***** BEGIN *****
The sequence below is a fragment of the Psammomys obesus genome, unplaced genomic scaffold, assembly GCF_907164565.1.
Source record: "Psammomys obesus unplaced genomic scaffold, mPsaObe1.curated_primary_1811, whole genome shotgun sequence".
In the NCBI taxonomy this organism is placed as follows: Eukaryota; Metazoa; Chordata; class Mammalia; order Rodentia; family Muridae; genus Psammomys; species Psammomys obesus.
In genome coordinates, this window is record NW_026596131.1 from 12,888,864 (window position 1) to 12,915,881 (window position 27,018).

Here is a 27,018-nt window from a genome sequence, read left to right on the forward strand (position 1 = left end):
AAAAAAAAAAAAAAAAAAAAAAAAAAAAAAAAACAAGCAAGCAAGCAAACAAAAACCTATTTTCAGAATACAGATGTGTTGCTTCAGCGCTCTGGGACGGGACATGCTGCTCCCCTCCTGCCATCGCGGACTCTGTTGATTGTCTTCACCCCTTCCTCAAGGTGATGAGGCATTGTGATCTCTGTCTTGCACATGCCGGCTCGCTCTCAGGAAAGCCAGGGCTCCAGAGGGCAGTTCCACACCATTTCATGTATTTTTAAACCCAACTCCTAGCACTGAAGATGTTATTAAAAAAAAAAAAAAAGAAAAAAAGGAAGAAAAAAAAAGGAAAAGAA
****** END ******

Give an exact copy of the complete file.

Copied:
The sequence below is a fragment of the Psammomys obesus genome, unplaced genomic scaffold, assembly GCF_907164565.1.
Source record: "Psammomys obesus unplaced genomic scaffold, mPsaObe1.curated_primary_1811, whole genome shotgun sequence".
In the NCBI taxonomy this organism is placed as follows: Eukaryota; Metazoa; Chordata; class Mammalia; order Rodentia; family Muridae; genus Psammomys; species Psammomys obesus.
In genome coordinates, this window is record NW_026596131.1 from 12,888,864 (window position 1) to 12,915,881 (window position 27,018).

Here is a 27,018-nt window from a genome sequence, read left to right on the forward strand (position 1 = left end):
AAAAAAAAAAAAAAAAAAAAAAAAAAAAAAAAACAAGCAAGCAAGCAAACAAAAACCTATTTTCAGAATACAGATGTGTTGCTTCAGCGCTCTGGGACGGGACATGCTGCTCCCCTCCTGCCATCGCGGACTCTGTTGATTGTCTTCACCCCTTCCTCAAGGTGATGAGGCATTGTGATCTCTGTCTTGCACATGCCGGCTCGCTCTCAGGAAAGCCAGGGCTCCAGAGGGCAGTTCCACACCATTTCATGTATTTTTAAACCCAACTCCTAGCACTGAAGATGTTATTAAAAAAAAAAAAAAAGAAAAAAAGGAAGAAAAAAAAAGGAAAAGAA